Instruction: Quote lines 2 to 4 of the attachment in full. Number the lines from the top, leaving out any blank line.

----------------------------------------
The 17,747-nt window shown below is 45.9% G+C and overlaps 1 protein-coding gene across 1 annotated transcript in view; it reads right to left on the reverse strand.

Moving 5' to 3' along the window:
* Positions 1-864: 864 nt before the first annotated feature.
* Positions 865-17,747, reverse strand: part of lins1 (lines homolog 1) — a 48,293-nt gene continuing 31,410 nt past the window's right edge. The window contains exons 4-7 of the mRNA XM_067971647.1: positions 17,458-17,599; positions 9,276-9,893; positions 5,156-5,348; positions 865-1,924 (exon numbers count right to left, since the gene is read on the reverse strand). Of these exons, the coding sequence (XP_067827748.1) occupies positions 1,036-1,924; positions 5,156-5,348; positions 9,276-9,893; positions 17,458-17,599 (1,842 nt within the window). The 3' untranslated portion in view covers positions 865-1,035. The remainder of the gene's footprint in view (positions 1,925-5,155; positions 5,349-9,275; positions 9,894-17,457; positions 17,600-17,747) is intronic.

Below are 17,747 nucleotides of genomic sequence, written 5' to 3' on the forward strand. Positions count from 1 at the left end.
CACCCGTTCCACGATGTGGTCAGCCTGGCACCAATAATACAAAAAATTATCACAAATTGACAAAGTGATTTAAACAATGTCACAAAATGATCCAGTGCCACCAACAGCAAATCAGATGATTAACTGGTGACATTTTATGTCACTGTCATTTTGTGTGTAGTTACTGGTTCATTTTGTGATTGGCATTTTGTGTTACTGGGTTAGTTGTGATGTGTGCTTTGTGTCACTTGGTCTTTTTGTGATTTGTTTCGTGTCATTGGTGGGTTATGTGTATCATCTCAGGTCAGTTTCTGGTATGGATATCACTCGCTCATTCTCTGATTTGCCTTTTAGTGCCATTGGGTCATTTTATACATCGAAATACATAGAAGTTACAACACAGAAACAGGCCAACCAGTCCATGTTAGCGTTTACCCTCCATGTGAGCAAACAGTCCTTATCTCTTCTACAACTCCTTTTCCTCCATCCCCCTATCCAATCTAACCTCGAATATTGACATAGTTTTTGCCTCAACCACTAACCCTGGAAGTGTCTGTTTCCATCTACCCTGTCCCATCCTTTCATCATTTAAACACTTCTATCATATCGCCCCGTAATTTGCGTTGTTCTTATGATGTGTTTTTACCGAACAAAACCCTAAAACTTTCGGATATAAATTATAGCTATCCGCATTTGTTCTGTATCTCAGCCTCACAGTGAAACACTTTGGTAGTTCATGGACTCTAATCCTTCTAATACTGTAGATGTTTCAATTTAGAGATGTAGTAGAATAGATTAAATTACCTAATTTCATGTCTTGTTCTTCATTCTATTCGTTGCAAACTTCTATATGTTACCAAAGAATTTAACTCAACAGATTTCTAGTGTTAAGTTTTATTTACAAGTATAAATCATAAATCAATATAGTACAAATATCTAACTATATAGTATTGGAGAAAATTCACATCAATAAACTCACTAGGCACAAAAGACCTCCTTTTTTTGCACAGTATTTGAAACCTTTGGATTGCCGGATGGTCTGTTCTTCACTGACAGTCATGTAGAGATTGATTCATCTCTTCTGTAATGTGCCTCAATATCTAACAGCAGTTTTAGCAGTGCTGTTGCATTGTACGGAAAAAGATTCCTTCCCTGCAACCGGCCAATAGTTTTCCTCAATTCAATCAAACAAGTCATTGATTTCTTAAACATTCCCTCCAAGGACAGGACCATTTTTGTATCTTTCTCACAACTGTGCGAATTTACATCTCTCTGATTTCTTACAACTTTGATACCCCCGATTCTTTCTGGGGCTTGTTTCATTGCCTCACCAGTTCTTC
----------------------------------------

Moving 5' to 3' along the window:
* Positions 1-864: 864 nt before the first annotated feature.
* Positions 865-17,747, reverse strand: part of lins1 (lines homolog 1) — a 48,293-nt gene continuing 31,410 nt past the window's right edge. The window contains exons 4-7 of the mRNA XM_067971647.1: positions 17,458-17,599; positions 9,276-9,893; positions 5,156-5,348; positions 865-1,924 (exon numbers count right to left, since the gene is read on the reverse strand). Of these exons, the coding sequence (XP_067827748.1) occupies positions 1,036-1,924; positions 5,156-5,348; positions 9,276-9,893; positions 17,458-17,599 (1,842 nt within the window). The 3' untranslated portion in view covers positions 865-1,035. The remainder of the gene's footprint in view (positions 1,925-5,155; positions 5,349-9,275; positions 9,894-17,457; positions 17,600-17,747) is intronic.